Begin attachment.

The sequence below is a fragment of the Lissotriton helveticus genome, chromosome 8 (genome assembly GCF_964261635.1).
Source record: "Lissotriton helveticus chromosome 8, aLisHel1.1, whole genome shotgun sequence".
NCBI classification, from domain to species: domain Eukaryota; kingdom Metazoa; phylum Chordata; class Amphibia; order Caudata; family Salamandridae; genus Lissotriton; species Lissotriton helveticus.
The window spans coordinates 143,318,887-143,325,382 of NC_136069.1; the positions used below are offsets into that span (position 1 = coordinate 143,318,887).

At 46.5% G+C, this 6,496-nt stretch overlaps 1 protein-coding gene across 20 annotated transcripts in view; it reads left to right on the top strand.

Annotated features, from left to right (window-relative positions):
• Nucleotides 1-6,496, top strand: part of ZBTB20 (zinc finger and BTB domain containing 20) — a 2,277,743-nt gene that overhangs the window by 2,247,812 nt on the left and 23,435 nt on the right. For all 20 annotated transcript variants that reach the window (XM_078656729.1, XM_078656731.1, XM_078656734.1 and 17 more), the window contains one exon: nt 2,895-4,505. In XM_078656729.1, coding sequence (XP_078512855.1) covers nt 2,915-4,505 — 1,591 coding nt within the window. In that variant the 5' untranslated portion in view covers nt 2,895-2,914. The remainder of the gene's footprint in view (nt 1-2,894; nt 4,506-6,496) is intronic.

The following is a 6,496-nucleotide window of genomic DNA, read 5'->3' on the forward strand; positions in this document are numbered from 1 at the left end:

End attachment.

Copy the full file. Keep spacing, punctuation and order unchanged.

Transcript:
The sequence below is a fragment of the Lissotriton helveticus genome, chromosome 8 (genome assembly GCF_964261635.1).
Source record: "Lissotriton helveticus chromosome 8, aLisHel1.1, whole genome shotgun sequence".
NCBI classification, from domain to species: domain Eukaryota; kingdom Metazoa; phylum Chordata; class Amphibia; order Caudata; family Salamandridae; genus Lissotriton; species Lissotriton helveticus.
The window spans coordinates 143,318,887-143,325,382 of NC_136069.1; the positions used below are offsets into that span (position 1 = coordinate 143,318,887).

At 46.5% G+C, this 6,496-nt stretch overlaps 1 protein-coding gene across 20 annotated transcripts in view; it reads left to right on the top strand.

Annotated features, from left to right (window-relative positions):
• Nucleotides 1-6,496, top strand: part of ZBTB20 (zinc finger and BTB domain containing 20) — a 2,277,743-nt gene that overhangs the window by 2,247,812 nt on the left and 23,435 nt on the right. For all 20 annotated transcript variants that reach the window (XM_078656729.1, XM_078656731.1, XM_078656734.1 and 17 more), the window contains one exon: nt 2,895-4,505. In XM_078656729.1, coding sequence (XP_078512855.1) covers nt 2,915-4,505 — 1,591 coding nt within the window. In that variant the 5' untranslated portion in view covers nt 2,895-2,914. The remainder of the gene's footprint in view (nt 1-2,894; nt 4,506-6,496) is intronic.

The following is a 6,496-nucleotide window of genomic DNA, read 5'->3' on the forward strand; positions in this document are numbered from 1 at the left end: